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Old 30 August 2017, 03:33   #1
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Swing beam purpose

My current trailer has non swing rollers and sometimes I struggle on shallow slips. I was trying to work out how or if a swing beam would help me, as it is a stepped hull.

I was observing the different trailer styles at the slip the other day. I genuinely do not understand the advantage of a swing beam roller assembly in comparison to straight assemblies like a bunk or roller bunk. My previous swing beam trailer used to work very well, however on recovery it was like driving up a mountain until the tipping point was reached, which caused the stern to dip in the shallow water. The only major advantage I can think of is weight distribution? Am I missing the obvious?
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Old 30 August 2017, 07:47   #2
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Originally Posted by gtflash View Post
My current trailer has non swing rollers and sometimes I struggle on shallow slips. I was trying to work out how or if a swing beam would help me, as it is a stepped hull.



I was observing the different trailer styles at the slip the other day. I genuinely do not understand the advantage of a swing beam roller assembly in comparison to straight assemblies like a bunk or roller bunk. My previous swing beam trailer used to work very well, however on recovery it was like driving up a mountain until the tipping point was reached, which caused the stern to dip in the shallow water. The only major advantage I can think of is weight distribution? Am I missing the obvious?


On a non swing beam trailer, the hull acts as the fulcrum, so the weight of the boat is concentrated on one point of the hull, add a bit of physics into it (moments about a point) & you could be stressing the hull massively. This is why an un-hitched trailers nose will be 6' in the air when you try to winch a boat onto it. A swing beam allows the hull to sit in the cradle & the pivot point is transferred to the trailer chassis whilst the hull is supported in the cradle.
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Old 06 September 2017, 17:20   #3
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personally I too am not convinced by swing beams ,I always load with dry brakes and when I did this with swing beam the rollers run over the tubes of the rib ,which I felt could not be good plan ,I went to genuine roller bunk and athough expensive I reckon its well worth it , however I totally see the fulcrum point theory as well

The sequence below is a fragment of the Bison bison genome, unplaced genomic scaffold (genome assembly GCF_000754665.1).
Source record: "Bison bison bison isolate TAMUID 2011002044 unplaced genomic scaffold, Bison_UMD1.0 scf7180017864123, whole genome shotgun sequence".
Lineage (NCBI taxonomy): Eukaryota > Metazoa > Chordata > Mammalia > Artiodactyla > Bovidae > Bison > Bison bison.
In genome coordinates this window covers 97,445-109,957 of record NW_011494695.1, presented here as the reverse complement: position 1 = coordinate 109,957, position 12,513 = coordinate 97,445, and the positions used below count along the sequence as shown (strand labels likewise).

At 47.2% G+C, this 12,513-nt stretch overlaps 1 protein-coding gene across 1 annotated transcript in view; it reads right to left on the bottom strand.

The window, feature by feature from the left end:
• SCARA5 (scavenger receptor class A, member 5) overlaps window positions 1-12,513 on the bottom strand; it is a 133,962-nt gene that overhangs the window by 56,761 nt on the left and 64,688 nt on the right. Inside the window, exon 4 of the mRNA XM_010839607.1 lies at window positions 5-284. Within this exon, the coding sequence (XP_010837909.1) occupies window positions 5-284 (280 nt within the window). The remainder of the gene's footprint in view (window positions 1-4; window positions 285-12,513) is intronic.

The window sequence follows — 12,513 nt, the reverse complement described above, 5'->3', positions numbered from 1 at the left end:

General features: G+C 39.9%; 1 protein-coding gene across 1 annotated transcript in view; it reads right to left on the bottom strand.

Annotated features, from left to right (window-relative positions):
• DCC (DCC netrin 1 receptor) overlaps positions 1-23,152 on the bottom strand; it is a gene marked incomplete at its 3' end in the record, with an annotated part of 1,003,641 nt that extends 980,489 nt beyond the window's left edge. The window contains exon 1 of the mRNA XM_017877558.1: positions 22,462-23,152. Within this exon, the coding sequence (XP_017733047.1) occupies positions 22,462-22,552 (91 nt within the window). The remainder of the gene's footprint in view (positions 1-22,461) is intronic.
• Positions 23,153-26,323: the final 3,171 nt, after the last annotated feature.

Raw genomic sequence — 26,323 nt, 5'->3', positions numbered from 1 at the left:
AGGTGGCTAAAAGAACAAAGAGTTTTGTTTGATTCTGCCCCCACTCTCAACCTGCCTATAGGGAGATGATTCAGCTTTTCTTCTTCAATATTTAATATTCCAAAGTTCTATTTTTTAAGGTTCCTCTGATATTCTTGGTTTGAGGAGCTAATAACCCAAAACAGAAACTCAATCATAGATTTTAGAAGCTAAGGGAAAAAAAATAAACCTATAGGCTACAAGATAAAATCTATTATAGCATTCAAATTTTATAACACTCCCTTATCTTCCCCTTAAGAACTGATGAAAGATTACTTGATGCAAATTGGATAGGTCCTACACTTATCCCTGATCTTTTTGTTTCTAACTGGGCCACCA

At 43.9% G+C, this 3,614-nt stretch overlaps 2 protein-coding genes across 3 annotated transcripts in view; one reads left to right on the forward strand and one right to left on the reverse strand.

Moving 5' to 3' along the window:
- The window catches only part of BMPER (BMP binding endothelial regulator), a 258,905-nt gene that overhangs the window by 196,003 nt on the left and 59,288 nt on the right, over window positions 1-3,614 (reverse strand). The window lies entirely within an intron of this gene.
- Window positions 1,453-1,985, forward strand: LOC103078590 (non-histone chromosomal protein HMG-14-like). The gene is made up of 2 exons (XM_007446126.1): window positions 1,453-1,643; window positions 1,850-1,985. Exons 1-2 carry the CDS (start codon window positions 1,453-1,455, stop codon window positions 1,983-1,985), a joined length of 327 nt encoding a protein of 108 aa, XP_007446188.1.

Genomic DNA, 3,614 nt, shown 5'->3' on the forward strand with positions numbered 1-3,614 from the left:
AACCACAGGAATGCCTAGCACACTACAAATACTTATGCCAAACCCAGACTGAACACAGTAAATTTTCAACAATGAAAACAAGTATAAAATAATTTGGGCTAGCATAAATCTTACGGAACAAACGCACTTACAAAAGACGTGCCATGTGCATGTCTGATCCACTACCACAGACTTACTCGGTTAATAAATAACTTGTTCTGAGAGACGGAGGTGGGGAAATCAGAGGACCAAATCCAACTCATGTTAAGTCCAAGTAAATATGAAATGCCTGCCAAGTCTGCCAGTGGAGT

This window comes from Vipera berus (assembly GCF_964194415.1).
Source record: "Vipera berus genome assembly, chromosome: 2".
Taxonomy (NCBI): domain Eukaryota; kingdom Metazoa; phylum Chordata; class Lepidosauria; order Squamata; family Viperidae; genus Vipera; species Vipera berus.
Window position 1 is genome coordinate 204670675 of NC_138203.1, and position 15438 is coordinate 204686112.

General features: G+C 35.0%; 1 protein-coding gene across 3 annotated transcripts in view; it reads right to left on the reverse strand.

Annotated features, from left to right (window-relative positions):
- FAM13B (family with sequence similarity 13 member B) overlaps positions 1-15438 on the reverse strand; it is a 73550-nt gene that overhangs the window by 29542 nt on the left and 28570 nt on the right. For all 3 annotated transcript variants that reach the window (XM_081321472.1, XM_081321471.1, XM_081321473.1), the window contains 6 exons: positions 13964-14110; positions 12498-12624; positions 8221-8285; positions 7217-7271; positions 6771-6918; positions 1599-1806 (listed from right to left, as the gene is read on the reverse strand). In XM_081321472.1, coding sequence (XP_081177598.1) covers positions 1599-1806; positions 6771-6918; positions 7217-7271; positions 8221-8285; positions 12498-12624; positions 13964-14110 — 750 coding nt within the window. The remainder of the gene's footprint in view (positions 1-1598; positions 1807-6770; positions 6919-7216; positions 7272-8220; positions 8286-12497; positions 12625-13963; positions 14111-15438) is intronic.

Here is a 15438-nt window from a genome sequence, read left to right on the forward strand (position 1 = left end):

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Old 07 September 2017, 18:51   #4
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WhenThe more YouTube videos I watch the more I am unconvinced they spread the load.
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Old 08 September 2017, 18:34   #5
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Quote:
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WhenThe more YouTube videos I watch the more I am unconvinced they spread the load.
I feel they spread the load, but it's pretty much a static load that I think any boat can take, Anyone ever heard any cracking sounds when pivoting on a single roller?
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Old 09 September 2017, 01:24   #6
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The swing beam is akin to pulling the boat up a ramp rather than dragging it over an edge. Different slipways will yield different results but I would say they were generally beneficial.
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Old 09 September 2017, 01:32   #7
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The swing beam is akin to pulling the boat up a ramp rather than dragging it over an edge. Different slipways will yield different results but I would say they were generally beneficial.


100% over the years I've recovered boats in all sorts of scenarios. Most of the time, in ideal conditions, the swing beam has played little part. On the occasions when I've needed it, it's been a boat saver.
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Old 09 September 2017, 02:25   #8
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Swing beam works for me more on shallow retrieve than on launch, so wouldn't be without it now.
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Old 30 September 2017, 17:39   #9
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1) They make it far easier to launch and recover a boat....Allows you to do it on your own.
2) You don't have to dunk your axles in the water to launch your boat (just roll the trailer back till the tyres just touch the water, and your boat is ready for launch!)...So your bearings will not require constant maintenance, saving you boat time and money.
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Old 11 October 2017, 01:50   #10
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Hi
As stated above if you are beach launching and recovering the swing beam will act like a ramp as long as you dont put it in to deep which is what we see all the time. Drive it on or clip it on and then use the winch handle. Swing beams work great if used correctly but many people put them far to deep in the water.
To give you a better idea we often need to winch boats on from hard standings for lots of silly reasons and the swing beam means it is easy.
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